Background: Tumors acquire nutrients that are essential for continued growth and an avenue for dissemination to the rest of the body by inducing angiogenesis (i.e., the formation of new blood vessels). Preliminary studies involving a number of different kinds of cancer have indicated that an assessment of tumor angiogenesis may be useful in predicting disease outcome.
Purpose: In a prospective study, we evaluated the relationship between tumor angiogenesis and survival for 407 patients with non-small-cell lung carcinoma who were treated with potentially curative surgery.
Methods: The study population consisted of 360 male and 47 female patients who underwent surgery consecutively at the Department of Surgery, University of Pisa, Italy, from March 1991 through December 1994. Follow-up lasted through February 1996, with a median follow-up for living patients of 29 months (range, 15-60 months). An anti-CD34 monoclonal antibody, which is specific for endothelial cells, and standard immunohistochemical techniques were used to measure angiogenesis in tumor samples. Angiogenesis was quantified in terms of microvessel counts; the counts for single, high-power microscopic fields (magnification x250) in the three most intense areas of blood vessel growth for each sample were averaged. The median microvessel count in this series was 20, and the counts were categorized as follows: 1) low versus high (< or =20 versus >20 microvessels) or 2) in five categories (1-10, 11-20, 21-30, 31-40, and > or =41 microvessels). Disease-free and overall survival during follow-up were assessed. Kaplan-Meier survival curves were modeled in a univariate analysis of patient and tumor characteristics; the Cox proportional hazards model was used in multivariate analysis. Reported P values are two-sided.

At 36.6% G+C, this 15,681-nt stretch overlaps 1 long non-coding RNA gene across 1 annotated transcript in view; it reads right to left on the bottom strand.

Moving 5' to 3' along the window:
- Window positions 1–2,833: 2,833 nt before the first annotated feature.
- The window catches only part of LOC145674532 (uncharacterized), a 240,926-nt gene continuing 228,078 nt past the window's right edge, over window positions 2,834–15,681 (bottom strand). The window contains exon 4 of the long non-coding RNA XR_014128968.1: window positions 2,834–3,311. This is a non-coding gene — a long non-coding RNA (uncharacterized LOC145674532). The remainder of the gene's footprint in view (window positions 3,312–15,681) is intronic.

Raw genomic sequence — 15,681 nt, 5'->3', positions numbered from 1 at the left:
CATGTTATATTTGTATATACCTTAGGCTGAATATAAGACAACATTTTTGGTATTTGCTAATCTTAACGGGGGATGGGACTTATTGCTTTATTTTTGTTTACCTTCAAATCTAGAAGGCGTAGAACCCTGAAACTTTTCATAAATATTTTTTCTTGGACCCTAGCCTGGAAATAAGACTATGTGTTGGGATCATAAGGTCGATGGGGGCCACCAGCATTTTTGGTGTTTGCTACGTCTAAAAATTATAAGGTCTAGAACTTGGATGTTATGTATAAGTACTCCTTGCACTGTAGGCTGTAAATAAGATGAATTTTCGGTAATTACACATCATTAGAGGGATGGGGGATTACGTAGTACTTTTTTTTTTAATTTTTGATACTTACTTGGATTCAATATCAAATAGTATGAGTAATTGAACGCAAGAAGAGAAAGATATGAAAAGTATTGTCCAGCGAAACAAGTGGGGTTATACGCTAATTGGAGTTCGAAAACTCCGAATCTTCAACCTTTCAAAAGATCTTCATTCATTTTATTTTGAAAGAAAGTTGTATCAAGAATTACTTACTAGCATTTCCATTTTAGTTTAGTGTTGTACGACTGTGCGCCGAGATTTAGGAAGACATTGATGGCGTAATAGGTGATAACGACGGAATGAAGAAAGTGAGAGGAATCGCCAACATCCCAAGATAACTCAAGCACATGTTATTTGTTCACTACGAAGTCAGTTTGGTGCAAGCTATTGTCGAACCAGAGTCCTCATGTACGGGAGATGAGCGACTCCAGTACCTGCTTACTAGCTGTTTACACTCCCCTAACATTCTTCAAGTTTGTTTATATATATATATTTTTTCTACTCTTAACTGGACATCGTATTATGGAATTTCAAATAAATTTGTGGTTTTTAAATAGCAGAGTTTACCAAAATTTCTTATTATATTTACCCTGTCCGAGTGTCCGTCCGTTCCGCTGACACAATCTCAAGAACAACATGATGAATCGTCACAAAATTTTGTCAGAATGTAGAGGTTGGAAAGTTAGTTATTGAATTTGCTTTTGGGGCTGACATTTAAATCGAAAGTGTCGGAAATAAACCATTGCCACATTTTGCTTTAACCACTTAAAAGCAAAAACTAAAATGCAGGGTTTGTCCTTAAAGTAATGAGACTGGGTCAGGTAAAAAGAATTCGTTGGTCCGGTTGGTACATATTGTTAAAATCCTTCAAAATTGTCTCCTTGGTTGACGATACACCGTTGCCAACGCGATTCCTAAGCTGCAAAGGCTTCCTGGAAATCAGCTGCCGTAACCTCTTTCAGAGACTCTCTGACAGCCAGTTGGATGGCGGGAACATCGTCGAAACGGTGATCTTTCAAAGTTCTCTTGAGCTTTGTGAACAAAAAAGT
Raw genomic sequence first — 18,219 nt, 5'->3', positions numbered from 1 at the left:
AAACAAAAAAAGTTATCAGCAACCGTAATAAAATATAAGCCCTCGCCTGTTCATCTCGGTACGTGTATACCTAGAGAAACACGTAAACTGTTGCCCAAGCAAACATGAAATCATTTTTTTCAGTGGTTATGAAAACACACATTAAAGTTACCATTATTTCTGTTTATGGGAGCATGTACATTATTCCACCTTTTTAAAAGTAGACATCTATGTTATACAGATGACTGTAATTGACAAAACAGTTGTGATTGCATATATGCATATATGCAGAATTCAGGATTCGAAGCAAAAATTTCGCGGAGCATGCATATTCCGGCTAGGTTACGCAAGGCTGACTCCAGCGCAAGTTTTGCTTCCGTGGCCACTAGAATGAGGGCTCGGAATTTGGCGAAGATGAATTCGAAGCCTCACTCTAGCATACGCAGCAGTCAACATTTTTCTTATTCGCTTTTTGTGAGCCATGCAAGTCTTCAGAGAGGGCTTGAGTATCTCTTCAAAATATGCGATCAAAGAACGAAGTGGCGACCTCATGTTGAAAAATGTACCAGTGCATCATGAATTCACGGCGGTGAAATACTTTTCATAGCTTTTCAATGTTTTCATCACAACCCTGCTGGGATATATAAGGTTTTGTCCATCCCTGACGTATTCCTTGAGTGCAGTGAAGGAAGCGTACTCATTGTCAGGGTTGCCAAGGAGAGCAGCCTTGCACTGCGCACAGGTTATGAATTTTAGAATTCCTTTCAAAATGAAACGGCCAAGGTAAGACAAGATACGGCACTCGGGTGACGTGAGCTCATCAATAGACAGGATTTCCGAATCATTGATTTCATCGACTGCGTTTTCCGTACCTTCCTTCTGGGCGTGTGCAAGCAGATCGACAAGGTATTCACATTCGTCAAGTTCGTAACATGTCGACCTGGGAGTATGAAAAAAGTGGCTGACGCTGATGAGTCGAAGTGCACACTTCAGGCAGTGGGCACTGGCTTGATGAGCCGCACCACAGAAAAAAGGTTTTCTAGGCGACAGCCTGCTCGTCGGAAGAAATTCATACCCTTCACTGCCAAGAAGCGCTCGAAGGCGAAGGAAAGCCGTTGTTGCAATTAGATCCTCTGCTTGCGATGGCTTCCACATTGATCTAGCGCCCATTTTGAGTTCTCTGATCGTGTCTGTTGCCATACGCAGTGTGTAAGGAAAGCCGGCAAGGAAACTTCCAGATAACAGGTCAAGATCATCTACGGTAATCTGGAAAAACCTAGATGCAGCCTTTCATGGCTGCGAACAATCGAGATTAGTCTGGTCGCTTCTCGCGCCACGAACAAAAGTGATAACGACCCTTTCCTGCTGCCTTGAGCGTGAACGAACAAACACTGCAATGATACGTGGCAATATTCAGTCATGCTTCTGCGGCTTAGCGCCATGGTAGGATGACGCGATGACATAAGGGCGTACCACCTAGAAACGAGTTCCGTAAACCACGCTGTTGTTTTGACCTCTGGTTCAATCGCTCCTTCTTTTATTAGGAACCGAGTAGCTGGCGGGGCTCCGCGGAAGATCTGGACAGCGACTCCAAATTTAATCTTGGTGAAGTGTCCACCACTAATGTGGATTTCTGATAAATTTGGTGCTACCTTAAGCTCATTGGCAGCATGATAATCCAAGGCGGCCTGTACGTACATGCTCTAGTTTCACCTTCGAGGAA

Results and conclusions: In the univariate analysis, patients with larger tumors (P for trend <.00001), a more advanced tumor stage (P for trend <.00001), a greater degree of regional lymph node involvement (P for trend <.00001), or more vascularized tumors (high versus low microvessel count, P<.00001) experienced significantly reduced overall survival. When microvessel counts were analyzed in five categories, a highly significant trend (P<.00001) toward worse prognosis was observed with increasing tumor vascularity. In multivariate analysis, tumor microvessel count (P<.00001), tumor size (P = .0006), and regional lymph node status (P<.00001) retained independent prognostic value with respect to overall survival; among these variables, tumor microvessel count, considered as a continuous variable, was the most important, with a relative hazard of death of 8.38 (95% confidence interval = 4.19-16.78) associated with the highest microvessel counts.
Implications: An evaluation of tumor angiogenesis may be useful in the postsurgical staging of patients with non-small-cell lung carcinoma and in identifying subsets of patients who may benefit from different postsurgical treatments.